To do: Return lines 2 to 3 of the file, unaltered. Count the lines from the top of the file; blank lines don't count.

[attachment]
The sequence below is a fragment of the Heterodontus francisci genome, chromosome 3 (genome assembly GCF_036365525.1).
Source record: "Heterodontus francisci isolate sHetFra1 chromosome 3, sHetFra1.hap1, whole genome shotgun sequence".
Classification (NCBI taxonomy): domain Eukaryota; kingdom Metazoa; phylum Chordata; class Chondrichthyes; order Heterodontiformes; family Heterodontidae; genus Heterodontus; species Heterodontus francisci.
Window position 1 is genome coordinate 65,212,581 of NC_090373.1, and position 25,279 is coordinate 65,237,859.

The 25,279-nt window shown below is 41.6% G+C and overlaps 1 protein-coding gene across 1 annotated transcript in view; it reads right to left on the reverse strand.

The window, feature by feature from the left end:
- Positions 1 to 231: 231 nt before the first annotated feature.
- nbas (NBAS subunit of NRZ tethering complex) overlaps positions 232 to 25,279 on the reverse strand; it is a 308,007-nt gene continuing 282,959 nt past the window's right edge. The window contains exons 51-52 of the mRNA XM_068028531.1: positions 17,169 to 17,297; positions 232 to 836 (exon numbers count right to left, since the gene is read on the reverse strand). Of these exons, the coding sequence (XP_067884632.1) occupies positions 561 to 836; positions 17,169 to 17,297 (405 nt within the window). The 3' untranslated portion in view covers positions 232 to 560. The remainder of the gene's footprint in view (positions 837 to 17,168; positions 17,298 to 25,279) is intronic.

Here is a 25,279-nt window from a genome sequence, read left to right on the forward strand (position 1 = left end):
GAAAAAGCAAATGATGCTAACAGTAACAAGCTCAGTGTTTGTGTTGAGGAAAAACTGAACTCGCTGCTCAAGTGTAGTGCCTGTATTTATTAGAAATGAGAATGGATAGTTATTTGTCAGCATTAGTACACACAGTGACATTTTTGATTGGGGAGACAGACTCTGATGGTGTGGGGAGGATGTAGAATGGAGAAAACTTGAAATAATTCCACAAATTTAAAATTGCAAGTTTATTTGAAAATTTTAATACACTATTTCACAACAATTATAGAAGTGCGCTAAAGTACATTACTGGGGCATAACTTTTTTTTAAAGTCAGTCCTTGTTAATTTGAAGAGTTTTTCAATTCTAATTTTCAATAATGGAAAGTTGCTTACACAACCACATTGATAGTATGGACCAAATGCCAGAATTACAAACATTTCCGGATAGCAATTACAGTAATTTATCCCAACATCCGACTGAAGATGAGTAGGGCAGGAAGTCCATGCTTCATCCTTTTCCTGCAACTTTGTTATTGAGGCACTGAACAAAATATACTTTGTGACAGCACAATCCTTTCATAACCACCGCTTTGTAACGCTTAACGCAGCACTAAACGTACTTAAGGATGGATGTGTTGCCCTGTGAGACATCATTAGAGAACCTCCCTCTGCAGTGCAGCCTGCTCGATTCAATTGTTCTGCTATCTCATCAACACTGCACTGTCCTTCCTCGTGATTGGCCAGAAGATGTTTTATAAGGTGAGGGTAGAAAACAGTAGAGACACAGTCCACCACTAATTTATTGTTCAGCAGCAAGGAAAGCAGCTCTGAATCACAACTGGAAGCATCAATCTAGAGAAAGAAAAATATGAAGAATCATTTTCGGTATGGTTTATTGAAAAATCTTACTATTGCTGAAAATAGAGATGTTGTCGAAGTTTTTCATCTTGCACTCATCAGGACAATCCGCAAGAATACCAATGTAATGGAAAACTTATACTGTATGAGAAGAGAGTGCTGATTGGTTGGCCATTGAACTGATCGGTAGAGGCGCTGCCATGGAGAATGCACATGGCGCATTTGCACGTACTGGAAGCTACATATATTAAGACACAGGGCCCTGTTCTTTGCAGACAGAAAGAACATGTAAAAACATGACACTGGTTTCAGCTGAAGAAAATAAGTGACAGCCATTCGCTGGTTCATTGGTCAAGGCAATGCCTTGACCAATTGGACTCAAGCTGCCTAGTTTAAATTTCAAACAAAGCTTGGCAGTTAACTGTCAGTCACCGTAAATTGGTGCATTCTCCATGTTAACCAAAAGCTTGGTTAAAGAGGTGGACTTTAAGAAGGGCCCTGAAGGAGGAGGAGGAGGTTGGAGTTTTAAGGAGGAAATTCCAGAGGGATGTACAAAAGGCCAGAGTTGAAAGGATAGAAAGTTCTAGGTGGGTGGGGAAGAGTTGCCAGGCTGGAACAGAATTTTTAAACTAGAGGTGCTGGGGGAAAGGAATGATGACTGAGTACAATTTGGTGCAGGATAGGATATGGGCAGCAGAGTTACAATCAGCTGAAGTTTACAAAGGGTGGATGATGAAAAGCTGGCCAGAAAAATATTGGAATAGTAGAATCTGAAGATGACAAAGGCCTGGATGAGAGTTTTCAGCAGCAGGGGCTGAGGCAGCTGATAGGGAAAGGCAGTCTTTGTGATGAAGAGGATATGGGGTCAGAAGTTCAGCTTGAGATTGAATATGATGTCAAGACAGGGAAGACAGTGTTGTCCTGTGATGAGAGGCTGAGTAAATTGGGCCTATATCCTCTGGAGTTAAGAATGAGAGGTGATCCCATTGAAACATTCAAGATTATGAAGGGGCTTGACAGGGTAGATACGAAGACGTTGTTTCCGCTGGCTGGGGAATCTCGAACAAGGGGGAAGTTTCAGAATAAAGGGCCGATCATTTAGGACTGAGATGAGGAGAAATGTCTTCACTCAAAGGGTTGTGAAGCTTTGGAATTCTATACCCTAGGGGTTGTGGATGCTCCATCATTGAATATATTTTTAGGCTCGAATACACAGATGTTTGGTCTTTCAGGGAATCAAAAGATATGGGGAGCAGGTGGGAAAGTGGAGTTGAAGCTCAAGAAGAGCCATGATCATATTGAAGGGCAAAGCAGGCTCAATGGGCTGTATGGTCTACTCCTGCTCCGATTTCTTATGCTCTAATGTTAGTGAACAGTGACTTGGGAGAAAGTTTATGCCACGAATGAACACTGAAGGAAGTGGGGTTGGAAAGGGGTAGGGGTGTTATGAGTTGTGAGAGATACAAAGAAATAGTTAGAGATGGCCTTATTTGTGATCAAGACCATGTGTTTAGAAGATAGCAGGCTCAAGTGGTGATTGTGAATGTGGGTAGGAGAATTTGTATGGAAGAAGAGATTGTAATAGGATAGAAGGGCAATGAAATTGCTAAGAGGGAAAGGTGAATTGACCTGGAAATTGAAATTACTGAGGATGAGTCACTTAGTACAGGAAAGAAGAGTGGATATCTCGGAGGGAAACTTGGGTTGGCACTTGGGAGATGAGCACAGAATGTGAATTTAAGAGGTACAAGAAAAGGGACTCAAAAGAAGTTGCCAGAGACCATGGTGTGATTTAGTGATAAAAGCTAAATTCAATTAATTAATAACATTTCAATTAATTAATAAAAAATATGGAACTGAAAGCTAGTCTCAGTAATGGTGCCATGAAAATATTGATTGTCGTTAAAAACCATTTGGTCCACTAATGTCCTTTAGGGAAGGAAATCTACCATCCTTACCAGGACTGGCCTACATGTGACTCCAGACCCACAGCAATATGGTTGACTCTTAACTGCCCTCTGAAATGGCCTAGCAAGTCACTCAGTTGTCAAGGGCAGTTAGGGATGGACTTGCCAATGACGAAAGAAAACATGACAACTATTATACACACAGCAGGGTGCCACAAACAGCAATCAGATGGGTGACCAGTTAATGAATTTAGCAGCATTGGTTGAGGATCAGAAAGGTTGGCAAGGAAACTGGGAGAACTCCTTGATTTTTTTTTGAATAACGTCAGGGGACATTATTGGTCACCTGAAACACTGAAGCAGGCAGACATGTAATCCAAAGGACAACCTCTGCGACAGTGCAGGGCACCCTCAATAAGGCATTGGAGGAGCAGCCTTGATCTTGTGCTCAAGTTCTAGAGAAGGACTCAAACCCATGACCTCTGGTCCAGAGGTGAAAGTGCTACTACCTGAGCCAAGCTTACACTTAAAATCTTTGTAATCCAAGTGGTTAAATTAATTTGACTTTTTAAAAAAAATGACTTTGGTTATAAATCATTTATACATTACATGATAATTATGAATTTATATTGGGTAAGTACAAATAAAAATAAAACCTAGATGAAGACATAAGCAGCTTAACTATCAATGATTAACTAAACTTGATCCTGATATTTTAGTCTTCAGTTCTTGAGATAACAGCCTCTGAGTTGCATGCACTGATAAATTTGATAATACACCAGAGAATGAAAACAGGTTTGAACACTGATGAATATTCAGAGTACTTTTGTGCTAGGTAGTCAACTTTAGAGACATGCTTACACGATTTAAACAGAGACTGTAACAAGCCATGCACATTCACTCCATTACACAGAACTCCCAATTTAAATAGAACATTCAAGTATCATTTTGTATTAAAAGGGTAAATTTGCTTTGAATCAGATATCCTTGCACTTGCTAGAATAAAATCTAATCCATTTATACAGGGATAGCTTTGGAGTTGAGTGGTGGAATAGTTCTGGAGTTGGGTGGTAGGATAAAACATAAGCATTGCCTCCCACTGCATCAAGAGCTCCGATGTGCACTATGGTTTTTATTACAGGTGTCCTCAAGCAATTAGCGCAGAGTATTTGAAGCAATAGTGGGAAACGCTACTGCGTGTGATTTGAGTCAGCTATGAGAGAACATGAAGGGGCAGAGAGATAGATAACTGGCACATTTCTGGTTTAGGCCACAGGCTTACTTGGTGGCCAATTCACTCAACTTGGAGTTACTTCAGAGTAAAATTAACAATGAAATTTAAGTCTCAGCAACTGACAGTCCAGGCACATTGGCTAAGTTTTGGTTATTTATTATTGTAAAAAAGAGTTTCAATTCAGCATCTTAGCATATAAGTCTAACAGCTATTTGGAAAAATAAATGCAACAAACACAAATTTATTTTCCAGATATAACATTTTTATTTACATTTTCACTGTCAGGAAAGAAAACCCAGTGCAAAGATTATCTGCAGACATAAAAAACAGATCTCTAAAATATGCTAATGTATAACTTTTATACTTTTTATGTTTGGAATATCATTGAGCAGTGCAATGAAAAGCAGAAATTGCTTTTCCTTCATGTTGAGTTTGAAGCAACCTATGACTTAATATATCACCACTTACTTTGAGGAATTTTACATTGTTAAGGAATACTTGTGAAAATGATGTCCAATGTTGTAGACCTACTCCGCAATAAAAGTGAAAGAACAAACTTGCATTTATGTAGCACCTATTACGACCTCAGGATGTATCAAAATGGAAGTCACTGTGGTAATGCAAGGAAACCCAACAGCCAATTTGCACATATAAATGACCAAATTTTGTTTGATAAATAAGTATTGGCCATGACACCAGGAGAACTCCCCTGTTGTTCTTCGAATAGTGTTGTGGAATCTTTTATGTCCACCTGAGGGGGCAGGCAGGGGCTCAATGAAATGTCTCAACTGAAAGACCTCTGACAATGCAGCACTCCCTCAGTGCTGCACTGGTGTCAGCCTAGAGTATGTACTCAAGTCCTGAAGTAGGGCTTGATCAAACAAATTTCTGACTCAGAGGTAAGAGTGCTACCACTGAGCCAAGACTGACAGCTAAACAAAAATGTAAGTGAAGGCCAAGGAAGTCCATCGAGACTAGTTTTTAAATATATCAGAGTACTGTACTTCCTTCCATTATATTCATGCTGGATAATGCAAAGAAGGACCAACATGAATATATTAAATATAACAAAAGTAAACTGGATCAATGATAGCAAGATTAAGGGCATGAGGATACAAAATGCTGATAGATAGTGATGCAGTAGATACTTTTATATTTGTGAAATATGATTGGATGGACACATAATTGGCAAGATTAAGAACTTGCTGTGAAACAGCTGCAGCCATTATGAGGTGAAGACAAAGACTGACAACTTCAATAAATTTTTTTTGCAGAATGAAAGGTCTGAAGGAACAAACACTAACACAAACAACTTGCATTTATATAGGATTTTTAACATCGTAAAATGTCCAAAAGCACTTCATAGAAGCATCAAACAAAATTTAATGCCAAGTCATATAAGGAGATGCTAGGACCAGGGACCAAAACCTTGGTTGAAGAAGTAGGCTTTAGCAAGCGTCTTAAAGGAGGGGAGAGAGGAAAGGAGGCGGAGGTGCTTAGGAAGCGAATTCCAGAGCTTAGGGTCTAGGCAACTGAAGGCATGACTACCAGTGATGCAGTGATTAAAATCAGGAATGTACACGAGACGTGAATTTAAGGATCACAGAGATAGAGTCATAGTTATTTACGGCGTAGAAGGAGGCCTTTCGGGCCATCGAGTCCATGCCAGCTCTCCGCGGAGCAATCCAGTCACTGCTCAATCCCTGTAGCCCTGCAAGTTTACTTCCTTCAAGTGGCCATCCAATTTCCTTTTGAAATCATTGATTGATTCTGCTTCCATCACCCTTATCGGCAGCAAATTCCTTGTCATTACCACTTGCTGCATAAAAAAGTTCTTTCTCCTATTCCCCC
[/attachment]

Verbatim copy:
Source record: "Heterodontus francisci isolate sHetFra1 chromosome 3, sHetFra1.hap1, whole genome shotgun sequence".
Classification (NCBI taxonomy): domain Eukaryota; kingdom Metazoa; phylum Chordata; class Chondrichthyes; order Heterodontiformes; family Heterodontidae; genus Heterodontus; species Heterodontus francisci.